4.     FoamVTortex (Benard cells) is a layer consisting of a group of VTortex structures concurrently rotating or non-rotating respective their longitudinal axes. The surfaces of the layer “consist” of implosive and explosive ends, respectively, while the VTortex axes are oriented in one direction, for instance, towards the center of the sphere (a meander with whirlwinds or galaxies) or in parallel with respect to one another (a meander in a water surface layer), and so on.

Edges of dodecahedrons or their variations as well as of Shikhirin7 cells are Plato-Shikhirin4,7 channels. The low-pressure dodecahedron vertexes generated by Plato channels (Plato’s diaphragm or triangle or Shikhirin’s tetrahedron) attract dislocations consisting of fluid medium in one of its typical forms of existence or/and solid inclusions … etc.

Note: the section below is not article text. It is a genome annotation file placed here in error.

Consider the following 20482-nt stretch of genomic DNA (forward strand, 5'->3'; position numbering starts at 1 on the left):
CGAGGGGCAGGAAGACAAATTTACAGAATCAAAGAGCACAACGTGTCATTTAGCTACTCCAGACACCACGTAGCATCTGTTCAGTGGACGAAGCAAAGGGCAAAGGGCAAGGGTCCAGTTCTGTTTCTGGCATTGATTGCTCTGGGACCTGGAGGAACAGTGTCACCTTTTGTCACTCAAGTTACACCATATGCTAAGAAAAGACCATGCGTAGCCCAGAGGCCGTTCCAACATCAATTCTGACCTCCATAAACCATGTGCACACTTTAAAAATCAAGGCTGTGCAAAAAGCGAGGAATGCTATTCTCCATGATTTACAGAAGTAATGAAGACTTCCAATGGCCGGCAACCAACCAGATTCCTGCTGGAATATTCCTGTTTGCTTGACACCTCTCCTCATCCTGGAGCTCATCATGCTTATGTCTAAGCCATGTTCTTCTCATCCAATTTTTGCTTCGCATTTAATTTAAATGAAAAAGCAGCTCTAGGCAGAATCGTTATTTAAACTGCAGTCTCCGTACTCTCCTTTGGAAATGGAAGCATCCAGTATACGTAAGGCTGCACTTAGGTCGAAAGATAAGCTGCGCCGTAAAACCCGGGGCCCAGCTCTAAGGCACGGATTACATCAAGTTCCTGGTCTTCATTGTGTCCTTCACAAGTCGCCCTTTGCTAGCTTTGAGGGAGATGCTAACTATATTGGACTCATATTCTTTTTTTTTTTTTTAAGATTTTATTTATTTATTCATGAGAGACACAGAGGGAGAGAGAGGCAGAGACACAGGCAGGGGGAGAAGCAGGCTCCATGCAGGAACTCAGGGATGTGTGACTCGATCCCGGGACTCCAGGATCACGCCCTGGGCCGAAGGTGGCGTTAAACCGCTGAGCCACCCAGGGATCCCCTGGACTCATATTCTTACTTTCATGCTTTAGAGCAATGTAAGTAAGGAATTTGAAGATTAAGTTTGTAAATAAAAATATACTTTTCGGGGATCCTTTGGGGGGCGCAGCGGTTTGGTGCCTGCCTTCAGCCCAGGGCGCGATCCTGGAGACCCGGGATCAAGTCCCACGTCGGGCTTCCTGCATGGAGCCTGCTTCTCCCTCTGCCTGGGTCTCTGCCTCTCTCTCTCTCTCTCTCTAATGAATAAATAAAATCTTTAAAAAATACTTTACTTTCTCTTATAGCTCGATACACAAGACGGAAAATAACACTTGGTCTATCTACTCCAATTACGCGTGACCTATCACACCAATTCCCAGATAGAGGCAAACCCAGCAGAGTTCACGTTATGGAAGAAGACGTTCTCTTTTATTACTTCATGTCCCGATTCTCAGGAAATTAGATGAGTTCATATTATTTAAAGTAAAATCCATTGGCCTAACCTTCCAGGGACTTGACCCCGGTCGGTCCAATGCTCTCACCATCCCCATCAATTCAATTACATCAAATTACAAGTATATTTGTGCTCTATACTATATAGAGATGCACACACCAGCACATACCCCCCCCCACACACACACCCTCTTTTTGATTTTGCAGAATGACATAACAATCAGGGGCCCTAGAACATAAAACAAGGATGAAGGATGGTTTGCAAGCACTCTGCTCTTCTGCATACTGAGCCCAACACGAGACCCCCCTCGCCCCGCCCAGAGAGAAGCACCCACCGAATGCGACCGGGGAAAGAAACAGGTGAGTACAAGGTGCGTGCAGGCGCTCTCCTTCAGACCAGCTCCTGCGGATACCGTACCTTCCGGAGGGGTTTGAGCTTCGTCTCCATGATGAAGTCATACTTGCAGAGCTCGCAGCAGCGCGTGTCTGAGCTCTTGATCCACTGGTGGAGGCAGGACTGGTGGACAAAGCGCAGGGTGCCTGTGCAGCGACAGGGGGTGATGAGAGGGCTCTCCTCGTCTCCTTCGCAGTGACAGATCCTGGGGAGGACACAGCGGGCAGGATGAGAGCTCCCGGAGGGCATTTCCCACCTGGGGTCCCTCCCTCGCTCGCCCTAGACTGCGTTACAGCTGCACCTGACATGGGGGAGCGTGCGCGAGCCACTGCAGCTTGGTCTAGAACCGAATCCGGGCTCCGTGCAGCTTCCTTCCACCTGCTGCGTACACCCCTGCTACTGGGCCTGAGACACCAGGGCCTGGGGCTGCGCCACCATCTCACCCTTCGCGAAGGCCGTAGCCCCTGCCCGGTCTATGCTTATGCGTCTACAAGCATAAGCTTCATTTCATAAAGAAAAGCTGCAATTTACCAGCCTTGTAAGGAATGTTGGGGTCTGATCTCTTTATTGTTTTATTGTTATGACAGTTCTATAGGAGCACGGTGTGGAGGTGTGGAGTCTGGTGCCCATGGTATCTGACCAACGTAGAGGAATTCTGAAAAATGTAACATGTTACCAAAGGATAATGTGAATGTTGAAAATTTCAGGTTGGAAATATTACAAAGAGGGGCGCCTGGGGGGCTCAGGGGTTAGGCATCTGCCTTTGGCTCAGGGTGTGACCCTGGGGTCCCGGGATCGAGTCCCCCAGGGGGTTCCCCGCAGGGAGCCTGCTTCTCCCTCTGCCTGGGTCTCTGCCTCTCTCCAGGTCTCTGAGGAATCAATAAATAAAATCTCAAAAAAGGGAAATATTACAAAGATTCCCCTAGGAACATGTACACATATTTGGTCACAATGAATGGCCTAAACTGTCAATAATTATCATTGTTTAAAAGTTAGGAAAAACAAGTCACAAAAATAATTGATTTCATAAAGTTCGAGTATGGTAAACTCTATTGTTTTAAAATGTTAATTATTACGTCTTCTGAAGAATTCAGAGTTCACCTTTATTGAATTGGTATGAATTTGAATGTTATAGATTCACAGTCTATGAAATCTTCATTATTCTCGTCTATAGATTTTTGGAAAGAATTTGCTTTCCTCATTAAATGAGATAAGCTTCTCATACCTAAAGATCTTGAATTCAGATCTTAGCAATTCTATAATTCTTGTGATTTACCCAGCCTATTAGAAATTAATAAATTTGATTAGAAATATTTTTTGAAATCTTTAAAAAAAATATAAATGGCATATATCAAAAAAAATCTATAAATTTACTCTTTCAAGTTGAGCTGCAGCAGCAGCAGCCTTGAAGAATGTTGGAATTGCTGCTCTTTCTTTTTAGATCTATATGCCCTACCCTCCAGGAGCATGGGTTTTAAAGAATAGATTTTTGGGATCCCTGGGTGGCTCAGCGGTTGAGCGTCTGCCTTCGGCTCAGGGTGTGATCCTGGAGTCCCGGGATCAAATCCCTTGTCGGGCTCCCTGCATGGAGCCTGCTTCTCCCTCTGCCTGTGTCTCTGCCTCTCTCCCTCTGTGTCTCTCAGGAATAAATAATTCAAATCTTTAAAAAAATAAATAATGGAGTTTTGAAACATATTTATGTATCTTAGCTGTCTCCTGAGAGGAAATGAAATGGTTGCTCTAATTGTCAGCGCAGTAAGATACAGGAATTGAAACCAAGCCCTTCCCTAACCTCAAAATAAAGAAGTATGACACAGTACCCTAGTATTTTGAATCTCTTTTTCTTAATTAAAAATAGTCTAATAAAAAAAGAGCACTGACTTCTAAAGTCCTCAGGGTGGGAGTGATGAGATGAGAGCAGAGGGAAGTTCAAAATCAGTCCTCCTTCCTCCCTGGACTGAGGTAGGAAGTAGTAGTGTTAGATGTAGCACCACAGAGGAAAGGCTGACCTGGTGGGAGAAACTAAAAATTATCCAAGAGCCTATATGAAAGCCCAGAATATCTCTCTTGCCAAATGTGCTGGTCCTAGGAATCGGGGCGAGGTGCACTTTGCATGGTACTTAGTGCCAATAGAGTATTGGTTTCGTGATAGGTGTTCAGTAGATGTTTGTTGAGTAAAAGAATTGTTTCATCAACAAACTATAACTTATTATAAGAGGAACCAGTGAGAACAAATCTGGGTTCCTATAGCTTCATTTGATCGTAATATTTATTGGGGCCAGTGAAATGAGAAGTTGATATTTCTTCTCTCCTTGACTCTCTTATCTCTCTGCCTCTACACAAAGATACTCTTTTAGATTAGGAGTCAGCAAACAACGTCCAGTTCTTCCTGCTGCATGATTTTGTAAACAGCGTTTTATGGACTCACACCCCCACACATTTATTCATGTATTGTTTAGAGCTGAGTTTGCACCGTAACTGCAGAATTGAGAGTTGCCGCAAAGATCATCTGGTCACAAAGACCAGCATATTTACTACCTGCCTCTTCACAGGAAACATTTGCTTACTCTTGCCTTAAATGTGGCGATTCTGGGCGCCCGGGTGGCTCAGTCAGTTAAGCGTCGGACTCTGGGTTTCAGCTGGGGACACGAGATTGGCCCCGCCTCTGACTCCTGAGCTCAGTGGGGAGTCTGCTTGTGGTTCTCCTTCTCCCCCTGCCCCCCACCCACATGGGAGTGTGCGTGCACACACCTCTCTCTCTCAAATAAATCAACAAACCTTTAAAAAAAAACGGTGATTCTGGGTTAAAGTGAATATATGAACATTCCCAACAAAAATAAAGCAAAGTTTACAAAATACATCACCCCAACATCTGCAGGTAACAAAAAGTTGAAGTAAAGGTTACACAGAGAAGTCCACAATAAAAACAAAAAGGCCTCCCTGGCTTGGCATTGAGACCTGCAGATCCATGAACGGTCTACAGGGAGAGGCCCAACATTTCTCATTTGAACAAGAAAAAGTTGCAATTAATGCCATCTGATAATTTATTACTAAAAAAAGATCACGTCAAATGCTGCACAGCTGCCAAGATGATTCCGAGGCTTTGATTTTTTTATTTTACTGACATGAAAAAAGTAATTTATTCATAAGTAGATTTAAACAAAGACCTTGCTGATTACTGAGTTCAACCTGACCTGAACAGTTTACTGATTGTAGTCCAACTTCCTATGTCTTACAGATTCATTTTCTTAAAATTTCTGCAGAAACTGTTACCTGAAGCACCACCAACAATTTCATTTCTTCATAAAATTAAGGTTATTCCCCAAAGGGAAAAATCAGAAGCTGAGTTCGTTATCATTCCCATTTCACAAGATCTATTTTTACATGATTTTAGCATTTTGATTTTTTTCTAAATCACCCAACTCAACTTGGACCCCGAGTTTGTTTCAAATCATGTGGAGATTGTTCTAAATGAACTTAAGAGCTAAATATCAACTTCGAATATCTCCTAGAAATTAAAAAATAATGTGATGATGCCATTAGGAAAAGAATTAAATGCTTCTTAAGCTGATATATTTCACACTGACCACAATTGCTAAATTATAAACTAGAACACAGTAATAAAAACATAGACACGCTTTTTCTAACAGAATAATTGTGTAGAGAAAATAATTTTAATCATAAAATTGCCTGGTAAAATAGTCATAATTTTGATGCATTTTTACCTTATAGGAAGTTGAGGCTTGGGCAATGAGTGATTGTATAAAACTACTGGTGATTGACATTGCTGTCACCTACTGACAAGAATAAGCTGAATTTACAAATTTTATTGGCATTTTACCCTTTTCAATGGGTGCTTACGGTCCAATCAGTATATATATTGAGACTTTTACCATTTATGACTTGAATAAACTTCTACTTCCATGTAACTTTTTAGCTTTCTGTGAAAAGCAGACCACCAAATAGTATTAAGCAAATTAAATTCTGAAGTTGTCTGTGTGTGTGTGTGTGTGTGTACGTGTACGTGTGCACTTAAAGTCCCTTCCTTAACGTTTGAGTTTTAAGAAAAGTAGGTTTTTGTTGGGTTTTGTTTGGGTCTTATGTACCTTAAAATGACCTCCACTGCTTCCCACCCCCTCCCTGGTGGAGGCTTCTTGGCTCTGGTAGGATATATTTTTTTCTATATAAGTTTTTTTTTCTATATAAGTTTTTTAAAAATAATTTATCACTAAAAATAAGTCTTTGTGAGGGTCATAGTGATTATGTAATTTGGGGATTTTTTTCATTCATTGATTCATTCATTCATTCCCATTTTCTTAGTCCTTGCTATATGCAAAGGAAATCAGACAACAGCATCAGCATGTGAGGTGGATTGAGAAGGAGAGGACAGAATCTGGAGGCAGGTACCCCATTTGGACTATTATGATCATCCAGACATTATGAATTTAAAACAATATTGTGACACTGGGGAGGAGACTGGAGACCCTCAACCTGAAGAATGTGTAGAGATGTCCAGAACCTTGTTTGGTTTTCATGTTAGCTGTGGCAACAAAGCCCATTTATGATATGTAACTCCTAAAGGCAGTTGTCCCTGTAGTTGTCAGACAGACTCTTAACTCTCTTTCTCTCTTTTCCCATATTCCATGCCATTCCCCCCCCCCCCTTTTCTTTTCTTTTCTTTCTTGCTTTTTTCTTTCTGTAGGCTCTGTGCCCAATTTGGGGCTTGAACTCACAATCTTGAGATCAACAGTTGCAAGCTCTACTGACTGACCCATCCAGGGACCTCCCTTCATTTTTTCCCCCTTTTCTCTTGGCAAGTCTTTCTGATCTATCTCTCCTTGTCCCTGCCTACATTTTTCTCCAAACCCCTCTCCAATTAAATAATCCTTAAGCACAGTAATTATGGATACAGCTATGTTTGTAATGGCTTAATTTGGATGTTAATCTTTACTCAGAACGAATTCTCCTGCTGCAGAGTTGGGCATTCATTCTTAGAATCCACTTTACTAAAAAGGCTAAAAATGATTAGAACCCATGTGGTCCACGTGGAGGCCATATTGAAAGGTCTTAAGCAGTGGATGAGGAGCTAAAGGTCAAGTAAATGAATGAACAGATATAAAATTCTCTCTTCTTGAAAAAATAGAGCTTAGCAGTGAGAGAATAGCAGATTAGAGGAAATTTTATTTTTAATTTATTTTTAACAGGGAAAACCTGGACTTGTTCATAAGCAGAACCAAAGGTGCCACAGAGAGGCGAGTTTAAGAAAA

Into Shikhirin7 cell vertexes, being low-pressure areas, formed by edges, or Plato-Shikhirin72,3 channels (Shikhirin Arrowheads), dislocations made by liquid or/and solid inclusions are also drawn into.

For instance, at the megaworld level it means the infinite Universe space filled with gas dodecahedrons or their variations (Foam4, or quiescent state) changing into a Bundle4 (and back), i.e. into a stream (flow) with meanders in which individual VTortex galaxies or/and interacting VTortex galaxy groups (FoamVTortex – Benard cells) are formed.

As a result of low pressure created in vertexes of dodecahedrons or/and their variations, vertex areas draw in galaxies consisting of nq Shikhirin7 cells, where q = 2, 4, 5, 7, 8, 10, i.e. any number non-multiple of 3.

In vertexes of Shikhirin7 honeycomb-cell bases (Shikhirin Arrowheads) low-pressure areas are also generated that draw stellar mater (solar systems, etc.) in.